WFTB Score: 12/20*
The plot: Bride-to-be Sophie is desperate for her father to give her away, but her mother Donna’s diary can only narrow the field of potential Dads down to three. Sophie secretly invites the trio to stay at the family’s dilapidated Greek island hotel for the wedding, but Donna discovers them, turning her world upside-down. In the chaos that follows, will there be anyone left at the altar to say ‘I do (I do I do I do I do…)?’
Let’s be entirely honest about this: without the ABBA songs, Mamma Mia! The Movie would be an utterly rubbish film, with a plot that could barely satisfy half an hour of Coronation Street and acting that would fail to get out of paper bags, or at least drive the audience into wearing them over their heads, lifting them only to see the beautiful views of the Greek island on which the action takes place.
The fact is, of course, the ABBA songs are there, so different rules apply. Mamma Mia is the film version of the first (if I remember correctly) of a new type of musical, where the story is constructed around a catalogue of pre-existing songs rather than the other way round. Meryl Streep is Donna, the weary mother struggling to look after her daughter Sophie (Amanda Seyfried) and the crumbling hotel with more outgoings than income. In preparation for Sophie’s wedding, she is joined by best friends and former fellow songbirds, man-eater Tanya (Christine Baranski) and taciturn writer Rosie (Julie Walters). On the male side, Sophie’s letters bring possible fathers Pierce Brosnan, Colin Firth and Stellan Skarsgard into company with each other. They all end up on the island, where their secrets unfold and lives are complicated over the course of the days leading up to the wedding, all to the driving beats of ABBA’s timeless pop songs.
It has to be said, the songs change everything. Even though some of the lyrics now make even less sense than ever (what has Glasgow – from Super Trouper – got to do with Donna’s life?), Benny Anderson and Bjorn Ulvaeus’ tunes and arrangements lift the emotion of every scene, turning it into something magically joyous, heartbreaking, or intimate. The scene where Donna helps Sophie to prepare for the wedding might be something-and-nothing, but as they sing the relatively obscure Slipping Through my Fingers, the moment is transformed. The same is true for Streep’s rendition of The Winner Takes it All, a number that distils all her frustrations of being forgotten about whilst the men have gone on with their own lives. It may not be the best vocal in the world, but the honesty of the performance is absolutely gripping.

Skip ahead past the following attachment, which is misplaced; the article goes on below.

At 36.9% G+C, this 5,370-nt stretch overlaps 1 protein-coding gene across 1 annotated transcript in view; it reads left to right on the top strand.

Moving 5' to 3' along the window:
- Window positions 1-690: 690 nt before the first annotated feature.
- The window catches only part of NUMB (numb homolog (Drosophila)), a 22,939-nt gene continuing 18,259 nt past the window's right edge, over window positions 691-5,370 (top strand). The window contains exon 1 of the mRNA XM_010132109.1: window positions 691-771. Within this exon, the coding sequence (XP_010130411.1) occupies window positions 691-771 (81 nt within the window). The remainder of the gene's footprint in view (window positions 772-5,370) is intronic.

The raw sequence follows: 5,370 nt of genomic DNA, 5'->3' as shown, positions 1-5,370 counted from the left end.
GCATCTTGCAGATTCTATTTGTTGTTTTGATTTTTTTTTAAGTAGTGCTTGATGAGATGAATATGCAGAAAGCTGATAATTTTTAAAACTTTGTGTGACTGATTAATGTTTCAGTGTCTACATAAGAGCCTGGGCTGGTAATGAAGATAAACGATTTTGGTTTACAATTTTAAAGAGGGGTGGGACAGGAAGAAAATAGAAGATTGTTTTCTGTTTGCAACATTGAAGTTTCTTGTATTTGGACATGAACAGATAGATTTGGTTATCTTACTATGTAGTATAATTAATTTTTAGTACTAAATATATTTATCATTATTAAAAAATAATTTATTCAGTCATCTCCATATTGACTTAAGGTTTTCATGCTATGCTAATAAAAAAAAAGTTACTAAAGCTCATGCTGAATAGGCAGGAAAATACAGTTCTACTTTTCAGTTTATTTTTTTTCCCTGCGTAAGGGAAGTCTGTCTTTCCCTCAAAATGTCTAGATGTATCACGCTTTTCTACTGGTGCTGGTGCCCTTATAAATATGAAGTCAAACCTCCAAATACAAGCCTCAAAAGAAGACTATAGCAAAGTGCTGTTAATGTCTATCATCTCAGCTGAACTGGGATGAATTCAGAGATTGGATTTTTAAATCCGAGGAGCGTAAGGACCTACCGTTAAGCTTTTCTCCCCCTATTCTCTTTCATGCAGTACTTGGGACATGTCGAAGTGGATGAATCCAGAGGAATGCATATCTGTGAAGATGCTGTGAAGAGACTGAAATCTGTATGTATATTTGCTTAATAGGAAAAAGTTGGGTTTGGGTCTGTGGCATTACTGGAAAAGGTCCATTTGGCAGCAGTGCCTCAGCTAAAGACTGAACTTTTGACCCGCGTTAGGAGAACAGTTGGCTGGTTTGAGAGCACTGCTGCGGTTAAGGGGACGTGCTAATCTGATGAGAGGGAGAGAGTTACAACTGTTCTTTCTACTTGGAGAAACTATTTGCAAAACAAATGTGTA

Different rules also apply in terms of casting, the choice essentially falling between casting star names and praying they have some sort of a voice, or choosing known singers in the hope that moviegoers will warm to them anyway. Mamma Mia takes the former route, choosing stars (to be kind to Baranski) in the six middle-aged roles and trusting to luck. In the main, they do a good job, Baranski and Streep in particular proving to have talent. The film does occasionally totter on the edge of embarrassment, listening to Brosnan proving a particularly nervy experience; and whenever the ‘oldies’ are called upon to dance, there is a slight twinge of agony as another memory of The Deerhunter or GoldenEye is dislodged from your mind. But somehow, you feel that Streep, Walters, Firth et al are knowingly larking about at the same time as their characters get on with the story, which helps with the fun of the proceedings.
As for the younger actors, Amanda Seyfried is an interesting choice as Sophie. These things are entirely subjective, of course, but to me she’s a pretty, bouncy girl with a strong but not particularly lovely voice; I think this was a conscious decision, however, as she deflects as little attention as possible away from her mother and fathers, who have the interesting tales to tell. Having, say, a Scarlett Johansson or Keira Knightley as the daughter would have skewed the film undeservedly towards the daughter; and at least Seyfried can act, which is more than you can say for the fiancé Sky (Dominic Cooper) or any of his bland, if athletic, friends. The film’s weakest moments occur when Streep and Co are not on screen, although Christine Baranski’s energetic performance just about saves a version of Does Your Mother Know?
There are other gripes to be had: I’m not sure that everything on the island needs to be so resolutely turquoise, for one thing; for another, the convenient pairing-up that takes place on the wedding day is too saccharine for my tastes. However, Phyllida Lloyd knows exactly what kind of film Mamma Mia is and what her (largely female) audience wants: she delivers on light, escapist fun, and turns out entertaining and impeccably-arranged songs to hum along to. You would have to be a complete artsy snob, or in a terribly bad frame of mind, to complain about that.
NOTES: My original score for this was 13, which now appears a smidgen high given that the film is a pure confection with flaws. However, I maintain that a film that sets out to entertain and do nothing else is just as valid, and sometimes more so, than ‘better’ films with worthy messages that get unbearably tiresome after 20 minutes.